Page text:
Ireland passes law to make buying sex a crime
LONDON -- Ireland has made it a crime to buy sex after passing a law which it says is aimed at tackling sex trafficking and protecting hundreds of vulnerable women in prostitution. The country follows Canada, Sweden, Norway, Iceland and Northern ...
LONDON - Ireland has made it a crime to buy sex after passing a law which it says is aimed at tackling sex trafficking and protecting hundreds of vulnerable women in prostitution.
The country follows Canada, Sweden, Norway, Iceland and Northern Ireland in introducing legislation designed to punish men who use prostitutes without criminalizing those driven into prostitution.
But some sex workers say the crackdown will drive prostitution underground, placing women at greater risk by forcing them to work in more isolated areas.
Under the new law which came into force on Wednesday, anyone convicted of using a prostitute in Ireland faces a maximum fine of $525 for a first offense and $1,050 for a second. Anyone who uses a trafficked woman faces up to five years in jail.
"This law will, for the first time in our history, firmly place legal responsibility on the exploiters rather than the exploited," said campaigner Rachel Moran, who worked in prostitution for seven years from the age of 15, and has led calls for reform.
"It will have the effect of educating future generations ... as to the simple wrongfulness of buying your way inside someone else's body, and it will finally frame prostitution as the act of violence that it is."
But opponents say the new law will mean sex workers have no time to assess a client or negotiate before jumping in his car.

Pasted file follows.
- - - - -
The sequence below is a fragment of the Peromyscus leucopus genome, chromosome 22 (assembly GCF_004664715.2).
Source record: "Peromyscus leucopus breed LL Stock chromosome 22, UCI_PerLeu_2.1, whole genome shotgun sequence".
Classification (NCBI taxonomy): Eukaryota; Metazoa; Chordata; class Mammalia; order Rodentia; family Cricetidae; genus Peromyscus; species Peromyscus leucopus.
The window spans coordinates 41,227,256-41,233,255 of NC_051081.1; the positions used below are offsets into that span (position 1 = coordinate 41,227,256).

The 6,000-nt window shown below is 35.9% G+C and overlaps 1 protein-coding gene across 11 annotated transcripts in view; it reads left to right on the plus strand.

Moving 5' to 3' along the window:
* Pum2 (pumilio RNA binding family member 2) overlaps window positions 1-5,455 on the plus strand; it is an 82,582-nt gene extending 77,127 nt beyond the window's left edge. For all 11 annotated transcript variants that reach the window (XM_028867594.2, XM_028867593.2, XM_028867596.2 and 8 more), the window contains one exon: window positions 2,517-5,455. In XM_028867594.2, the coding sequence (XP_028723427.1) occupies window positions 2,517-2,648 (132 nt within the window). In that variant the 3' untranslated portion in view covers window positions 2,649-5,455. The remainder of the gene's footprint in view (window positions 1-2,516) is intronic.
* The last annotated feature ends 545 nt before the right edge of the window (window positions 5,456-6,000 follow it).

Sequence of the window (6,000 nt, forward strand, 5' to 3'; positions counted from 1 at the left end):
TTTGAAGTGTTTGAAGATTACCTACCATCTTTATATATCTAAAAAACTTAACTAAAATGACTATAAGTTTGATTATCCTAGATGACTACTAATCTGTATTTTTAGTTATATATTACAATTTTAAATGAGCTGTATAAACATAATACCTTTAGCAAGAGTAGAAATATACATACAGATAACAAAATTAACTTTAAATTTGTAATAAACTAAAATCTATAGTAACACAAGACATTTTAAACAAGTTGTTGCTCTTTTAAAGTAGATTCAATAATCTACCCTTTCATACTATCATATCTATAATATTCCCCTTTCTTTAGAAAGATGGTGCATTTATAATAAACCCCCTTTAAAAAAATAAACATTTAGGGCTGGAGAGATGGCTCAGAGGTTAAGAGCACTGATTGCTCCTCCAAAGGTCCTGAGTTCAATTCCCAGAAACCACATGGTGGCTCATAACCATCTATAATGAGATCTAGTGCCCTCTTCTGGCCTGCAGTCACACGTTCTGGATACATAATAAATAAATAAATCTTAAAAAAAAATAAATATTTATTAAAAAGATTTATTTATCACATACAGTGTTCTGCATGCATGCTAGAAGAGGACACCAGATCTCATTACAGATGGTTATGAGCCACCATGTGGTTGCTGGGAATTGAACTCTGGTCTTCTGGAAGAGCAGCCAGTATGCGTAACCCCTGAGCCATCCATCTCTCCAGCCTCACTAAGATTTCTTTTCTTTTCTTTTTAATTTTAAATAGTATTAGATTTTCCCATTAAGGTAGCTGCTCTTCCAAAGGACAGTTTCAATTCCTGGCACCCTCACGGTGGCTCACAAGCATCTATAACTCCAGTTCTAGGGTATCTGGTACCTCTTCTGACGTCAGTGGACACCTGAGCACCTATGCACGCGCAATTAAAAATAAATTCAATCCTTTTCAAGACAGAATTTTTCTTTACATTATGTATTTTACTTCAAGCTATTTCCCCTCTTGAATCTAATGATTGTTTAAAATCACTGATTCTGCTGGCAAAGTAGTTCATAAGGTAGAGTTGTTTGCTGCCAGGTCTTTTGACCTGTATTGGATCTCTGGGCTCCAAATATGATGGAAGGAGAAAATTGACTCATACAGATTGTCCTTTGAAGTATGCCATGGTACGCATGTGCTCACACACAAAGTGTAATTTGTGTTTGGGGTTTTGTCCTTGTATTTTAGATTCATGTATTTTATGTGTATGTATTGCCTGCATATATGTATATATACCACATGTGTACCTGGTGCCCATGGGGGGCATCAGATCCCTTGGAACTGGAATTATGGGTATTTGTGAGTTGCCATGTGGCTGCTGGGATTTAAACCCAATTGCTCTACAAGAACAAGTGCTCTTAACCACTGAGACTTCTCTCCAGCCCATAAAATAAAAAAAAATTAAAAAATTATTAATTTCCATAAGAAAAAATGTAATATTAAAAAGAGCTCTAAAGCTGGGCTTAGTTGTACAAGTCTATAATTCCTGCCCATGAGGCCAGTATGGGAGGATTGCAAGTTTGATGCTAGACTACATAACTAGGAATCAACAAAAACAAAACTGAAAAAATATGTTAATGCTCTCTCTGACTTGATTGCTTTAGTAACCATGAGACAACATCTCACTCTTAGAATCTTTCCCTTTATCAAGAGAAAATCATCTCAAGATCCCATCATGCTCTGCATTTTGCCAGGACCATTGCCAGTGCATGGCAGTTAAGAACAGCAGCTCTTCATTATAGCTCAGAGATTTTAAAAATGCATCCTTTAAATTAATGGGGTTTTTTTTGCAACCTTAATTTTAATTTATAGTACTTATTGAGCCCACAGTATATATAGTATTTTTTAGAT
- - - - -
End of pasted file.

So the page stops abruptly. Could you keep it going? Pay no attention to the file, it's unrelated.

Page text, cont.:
Laura Lee, a sex worker and law school graduate, predicted attacks on sex workers would rise and said talk of sex trafficking in Ireland had been blown out of proportion.
"This has nothing to do with trafficking - that's a smokescreen," said Lee. "It's hooded abolition and an attempt to put a complete stop to prostitution.
"We should be looking out for the most vulnerable women in society - not trying to make their lives ten times harder."
The government, which has held consultations with groups on both sides of the debate, says research from Sweden and Norway did not conclude sex workers had been placed at greater risk.
Ruhama, a support group for women affected by prostitution and co-founder of Ireland's Turn Off The Red Light campaign to end prostitution and sex trafficking, estimates hundreds of women in the country have been trafficked.
It said over a quarter of the women it helped were trafficked from countries including Nigeria, Brazil, Colombia, Romania and Bulgaria.
"We are seeing some women who are totally deceived. They are told they have a job as a nanny and will be learning English. But they are placed straight into a brothel," said Ruhama CEO Sarah Benson.
"Some are broken. They might be raped by whoever has organized their travel or received them in this country."
She said women often become trapped by debt after being told they had to repay large sums for passports, flights and rent.
Benson said although the law will not end prostitution it will make Ireland less attractive to traffickers because it will reduce demand.
The new Sexual Offences legislation also strengthens laws on child exploitation and pornography.
Northern Ireland outlawed the purchase of sex in 2015. Lee, who works both sides of the border, is preparing a legal challenge against the legislation in Northern Ireland at a High Court hearing set for April.